In Seyfarth’s third installment in its 2018 Trade Secrets Webinar Series, Seyfarth attorneys Kate Perrelli, Dawn Mertineit, Justin Beyer, and Andrew Stark focused on trade secret audits, with an emphasis on the importance of a proactive, systematic approach to assessing and protecting trade secret portfolios.

As a conclusion to this well-received webinar, we compiled a summary of takeaways:

  • Recent government and news media attention on trade secret theft serves as a firm reminder of the risk of trade secrets being stolen and the importance of protecting them. Trade secret theft costs American companies hundreds of billions of dollars per year, and even the largest and most sophisticated companies are victims.
  • It is critically important to identify and understand your company’s trade secrets to ensure that you have adequate protections from theft in place.
  • Have a well-communicated plan for the audit to ensure buy-in from appropriate stakeholders and set expectations.
  • An equally important, but sometimes overlooked, component of the trade secret audit is reviewing and analyzing a company’s internal technology. Any plan to prevent misappropriation should include analyzing company technology, upgrading it when feasible, or customizing it to prevent someone from stealing information.

 

Please join us for a one-hour CLE webinar on Tuesday, July 24, 2018, at 1:00 p.m. Eastern / 12:00 p.m. Central / 10:00 a.m. Pacific.

Trade secrets are critical intellectual property for most businesses. The threat to trade secrets, whether through cybersecurity or other issues, continues to increase year after year, especially with the increased use of cloud technology, social media, and the like. The alarming frequency of targeted data theft attacks leave a company’s trade secrets and confidential information vulnerable to outside threats.

In Seyfarth’s fourth installment in its 2018 Trade Secrets Webinar Series, Seyfarth attorneys Robert Milligan and Scott Atkinson, along with Center for Responsible Enterprise and Trade CEO Pamela Passman, will address the issue of cyber threats and cover the following topics:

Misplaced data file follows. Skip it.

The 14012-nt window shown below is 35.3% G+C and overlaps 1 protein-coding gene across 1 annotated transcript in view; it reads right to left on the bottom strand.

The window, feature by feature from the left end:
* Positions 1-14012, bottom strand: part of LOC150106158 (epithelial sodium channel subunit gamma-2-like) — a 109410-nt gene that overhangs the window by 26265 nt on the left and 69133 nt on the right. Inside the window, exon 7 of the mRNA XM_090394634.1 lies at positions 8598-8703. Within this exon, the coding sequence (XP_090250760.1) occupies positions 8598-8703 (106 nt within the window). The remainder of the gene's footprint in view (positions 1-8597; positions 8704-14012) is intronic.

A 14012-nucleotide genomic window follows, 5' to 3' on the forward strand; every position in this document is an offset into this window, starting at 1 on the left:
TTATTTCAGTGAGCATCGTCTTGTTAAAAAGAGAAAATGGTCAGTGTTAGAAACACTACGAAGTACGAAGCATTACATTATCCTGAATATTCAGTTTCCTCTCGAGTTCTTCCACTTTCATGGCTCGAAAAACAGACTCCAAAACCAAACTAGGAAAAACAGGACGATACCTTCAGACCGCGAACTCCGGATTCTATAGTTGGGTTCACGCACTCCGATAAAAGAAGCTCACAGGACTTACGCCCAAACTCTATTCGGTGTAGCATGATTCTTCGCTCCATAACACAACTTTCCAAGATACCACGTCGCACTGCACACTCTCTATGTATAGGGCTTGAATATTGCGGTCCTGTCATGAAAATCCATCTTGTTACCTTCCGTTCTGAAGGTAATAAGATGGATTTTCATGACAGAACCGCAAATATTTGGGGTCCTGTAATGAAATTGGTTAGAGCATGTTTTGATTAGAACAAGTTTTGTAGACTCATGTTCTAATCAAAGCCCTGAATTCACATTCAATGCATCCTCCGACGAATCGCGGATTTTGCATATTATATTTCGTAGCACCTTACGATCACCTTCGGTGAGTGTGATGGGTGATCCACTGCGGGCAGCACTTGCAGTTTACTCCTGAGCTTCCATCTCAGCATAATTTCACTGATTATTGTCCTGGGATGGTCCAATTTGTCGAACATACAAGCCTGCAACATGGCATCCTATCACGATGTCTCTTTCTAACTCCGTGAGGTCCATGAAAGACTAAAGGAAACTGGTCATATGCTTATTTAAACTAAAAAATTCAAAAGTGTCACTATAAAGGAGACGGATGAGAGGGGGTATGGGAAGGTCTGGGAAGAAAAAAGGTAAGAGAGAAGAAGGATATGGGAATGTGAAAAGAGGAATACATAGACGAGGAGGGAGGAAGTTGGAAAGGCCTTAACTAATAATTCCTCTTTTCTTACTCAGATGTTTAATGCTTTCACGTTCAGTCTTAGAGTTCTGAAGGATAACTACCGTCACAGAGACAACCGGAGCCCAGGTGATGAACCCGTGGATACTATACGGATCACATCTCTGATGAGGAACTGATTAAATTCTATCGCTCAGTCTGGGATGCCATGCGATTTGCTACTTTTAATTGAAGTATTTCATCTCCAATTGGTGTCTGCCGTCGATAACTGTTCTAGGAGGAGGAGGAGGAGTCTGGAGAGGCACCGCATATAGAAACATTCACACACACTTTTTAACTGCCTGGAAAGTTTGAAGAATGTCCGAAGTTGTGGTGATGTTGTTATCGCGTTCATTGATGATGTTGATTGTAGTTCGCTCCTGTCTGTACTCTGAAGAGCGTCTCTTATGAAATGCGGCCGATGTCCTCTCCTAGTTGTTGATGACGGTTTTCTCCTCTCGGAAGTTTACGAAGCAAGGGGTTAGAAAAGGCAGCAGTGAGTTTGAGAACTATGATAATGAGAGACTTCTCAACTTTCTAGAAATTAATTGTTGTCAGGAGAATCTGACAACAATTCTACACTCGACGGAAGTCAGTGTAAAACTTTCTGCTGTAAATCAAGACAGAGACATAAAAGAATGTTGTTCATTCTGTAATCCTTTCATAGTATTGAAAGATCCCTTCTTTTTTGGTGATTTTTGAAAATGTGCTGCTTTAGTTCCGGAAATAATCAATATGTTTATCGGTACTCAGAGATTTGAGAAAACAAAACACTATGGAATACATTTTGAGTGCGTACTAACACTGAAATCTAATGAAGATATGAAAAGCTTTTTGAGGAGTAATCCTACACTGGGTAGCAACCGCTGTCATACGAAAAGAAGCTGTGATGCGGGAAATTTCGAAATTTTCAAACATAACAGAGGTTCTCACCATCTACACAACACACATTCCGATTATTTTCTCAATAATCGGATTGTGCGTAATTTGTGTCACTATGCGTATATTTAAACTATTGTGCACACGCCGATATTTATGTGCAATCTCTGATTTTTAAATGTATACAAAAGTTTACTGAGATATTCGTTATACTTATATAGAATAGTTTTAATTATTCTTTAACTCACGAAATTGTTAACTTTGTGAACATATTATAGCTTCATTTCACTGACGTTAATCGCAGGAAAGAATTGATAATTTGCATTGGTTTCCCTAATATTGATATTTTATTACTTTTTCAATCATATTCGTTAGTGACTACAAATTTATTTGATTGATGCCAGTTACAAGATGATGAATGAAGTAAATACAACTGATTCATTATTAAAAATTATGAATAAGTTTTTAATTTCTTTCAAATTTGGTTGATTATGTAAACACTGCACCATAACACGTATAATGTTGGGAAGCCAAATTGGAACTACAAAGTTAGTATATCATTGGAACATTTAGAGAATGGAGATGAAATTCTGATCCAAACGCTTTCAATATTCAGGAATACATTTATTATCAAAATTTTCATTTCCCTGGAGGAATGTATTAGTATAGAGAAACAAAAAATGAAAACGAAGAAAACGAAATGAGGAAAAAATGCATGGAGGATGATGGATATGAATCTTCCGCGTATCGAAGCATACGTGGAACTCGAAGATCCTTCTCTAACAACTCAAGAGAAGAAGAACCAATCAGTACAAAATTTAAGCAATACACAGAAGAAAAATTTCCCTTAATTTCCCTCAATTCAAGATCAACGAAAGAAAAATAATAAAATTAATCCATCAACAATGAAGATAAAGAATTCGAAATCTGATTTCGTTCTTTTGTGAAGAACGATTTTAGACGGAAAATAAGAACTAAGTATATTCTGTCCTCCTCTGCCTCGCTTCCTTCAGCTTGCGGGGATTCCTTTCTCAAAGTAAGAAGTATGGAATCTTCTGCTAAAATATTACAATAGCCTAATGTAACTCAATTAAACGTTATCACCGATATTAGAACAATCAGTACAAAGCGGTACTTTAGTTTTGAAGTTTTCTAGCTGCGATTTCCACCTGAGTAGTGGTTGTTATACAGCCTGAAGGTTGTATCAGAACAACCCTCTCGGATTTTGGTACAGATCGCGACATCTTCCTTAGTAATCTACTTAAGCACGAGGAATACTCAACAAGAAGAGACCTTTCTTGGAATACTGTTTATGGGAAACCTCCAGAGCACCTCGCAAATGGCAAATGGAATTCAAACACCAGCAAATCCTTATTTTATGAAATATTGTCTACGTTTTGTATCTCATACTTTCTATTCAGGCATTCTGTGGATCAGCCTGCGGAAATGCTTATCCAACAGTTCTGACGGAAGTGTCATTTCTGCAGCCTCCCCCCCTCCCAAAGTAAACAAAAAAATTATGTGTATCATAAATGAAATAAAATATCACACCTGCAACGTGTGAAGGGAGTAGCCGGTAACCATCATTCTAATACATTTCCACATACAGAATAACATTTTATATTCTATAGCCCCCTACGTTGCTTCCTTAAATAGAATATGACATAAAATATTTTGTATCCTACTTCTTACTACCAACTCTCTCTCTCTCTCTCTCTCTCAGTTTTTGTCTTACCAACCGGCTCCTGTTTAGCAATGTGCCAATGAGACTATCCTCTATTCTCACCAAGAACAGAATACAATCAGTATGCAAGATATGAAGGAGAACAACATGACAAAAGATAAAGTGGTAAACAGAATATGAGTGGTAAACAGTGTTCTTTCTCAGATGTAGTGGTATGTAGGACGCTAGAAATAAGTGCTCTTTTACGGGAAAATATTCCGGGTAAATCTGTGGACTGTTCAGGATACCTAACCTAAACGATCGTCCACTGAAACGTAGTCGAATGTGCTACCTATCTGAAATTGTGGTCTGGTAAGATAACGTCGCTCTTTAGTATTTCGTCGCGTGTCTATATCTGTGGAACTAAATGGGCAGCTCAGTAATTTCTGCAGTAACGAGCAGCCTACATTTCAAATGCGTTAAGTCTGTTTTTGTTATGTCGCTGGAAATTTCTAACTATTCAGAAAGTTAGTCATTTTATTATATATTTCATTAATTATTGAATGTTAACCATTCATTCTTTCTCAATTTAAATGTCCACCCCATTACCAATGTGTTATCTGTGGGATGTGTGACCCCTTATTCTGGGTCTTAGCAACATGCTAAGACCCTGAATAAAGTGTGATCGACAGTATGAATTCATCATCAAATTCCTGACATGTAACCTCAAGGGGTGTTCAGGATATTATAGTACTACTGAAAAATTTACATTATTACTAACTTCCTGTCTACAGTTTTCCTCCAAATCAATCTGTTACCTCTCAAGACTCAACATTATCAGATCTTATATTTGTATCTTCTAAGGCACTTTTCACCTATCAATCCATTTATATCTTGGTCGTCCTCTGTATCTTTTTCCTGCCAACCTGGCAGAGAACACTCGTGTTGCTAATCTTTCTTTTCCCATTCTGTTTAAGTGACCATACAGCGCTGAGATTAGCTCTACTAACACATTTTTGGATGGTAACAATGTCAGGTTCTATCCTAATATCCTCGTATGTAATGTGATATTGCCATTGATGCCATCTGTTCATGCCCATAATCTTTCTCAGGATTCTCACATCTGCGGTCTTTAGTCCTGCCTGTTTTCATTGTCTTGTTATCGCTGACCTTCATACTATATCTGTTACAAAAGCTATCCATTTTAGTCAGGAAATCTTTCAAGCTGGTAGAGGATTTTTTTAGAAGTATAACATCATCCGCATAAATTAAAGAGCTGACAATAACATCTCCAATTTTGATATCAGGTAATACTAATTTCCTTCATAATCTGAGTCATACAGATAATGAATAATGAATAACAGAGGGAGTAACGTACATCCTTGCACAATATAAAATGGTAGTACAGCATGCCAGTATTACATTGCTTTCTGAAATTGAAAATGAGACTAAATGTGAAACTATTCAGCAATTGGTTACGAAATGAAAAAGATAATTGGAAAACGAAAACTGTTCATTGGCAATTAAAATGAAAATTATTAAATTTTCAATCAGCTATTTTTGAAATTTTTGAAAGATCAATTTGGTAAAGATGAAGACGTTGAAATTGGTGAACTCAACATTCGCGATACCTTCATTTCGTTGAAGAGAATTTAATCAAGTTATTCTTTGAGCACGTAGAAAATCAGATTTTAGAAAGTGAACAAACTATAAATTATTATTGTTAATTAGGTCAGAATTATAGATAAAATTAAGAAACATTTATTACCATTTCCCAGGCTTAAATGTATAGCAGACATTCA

• Identifying the greatest threats to trade secrets and how companies fall short on protecting against these threats
  • Implementing an effective trade secret protection program
  • Enacting effective risk reduction processes across an organization
  • Meeting the “reasonable steps” requirement, including real-world examples

The 2018 edition of The Legal 500 United States recommends Seyfarth Shaw’s Trade Secrets group as one of the best in the country. Nationally, for the third consecutive year, our Trade Secrets practice earned Top Tier.

Based on feedback from corporate counsel, Seyfarth partner Michael Wexler was ranked in the editorial’s “Leading Lawyers,” and Robert Milligan, Daniel Hart, Erik Weibust, and J. Scott Humphrey were also recommended in the editorial.

The Legal 500 United States is an independent guide providing comprehensive coverage on legal services and is widely referenced for its definitive judgment of law firm capabilities. The Legal 500 United States recognizes and rewards the best in-house and private practice teams and individuals over the past 12 months. The awards are given to the elite legal practitioners, based on comprehensive research into the U.S. legal market.

As a special feature of our blog—guest postings by experts, clients, and other professionals—please enjoy this blog entry from Donal O’Connell, Managing Director of Chawton Innovation Services Ltd.

An audit is the examination of a specific aspect of an organization, ideally by someone independent of that organization.

The purpose of an audit is to provide independent assurance that an organization’s management, governance, and processes are operating effectively and that any associated assets are being properly and professionally managed. Continue Reading Trade Secrets Audit

Seyfarth attorneys Robert Milligan, Joshua Salinas, Amy Abeloff, and Olivia Wada contributed to this year’s ABA Section of Intellectual Property Law, Trade Secrets and Interferences with Contracts Committee Annual Trade Secret Law Report.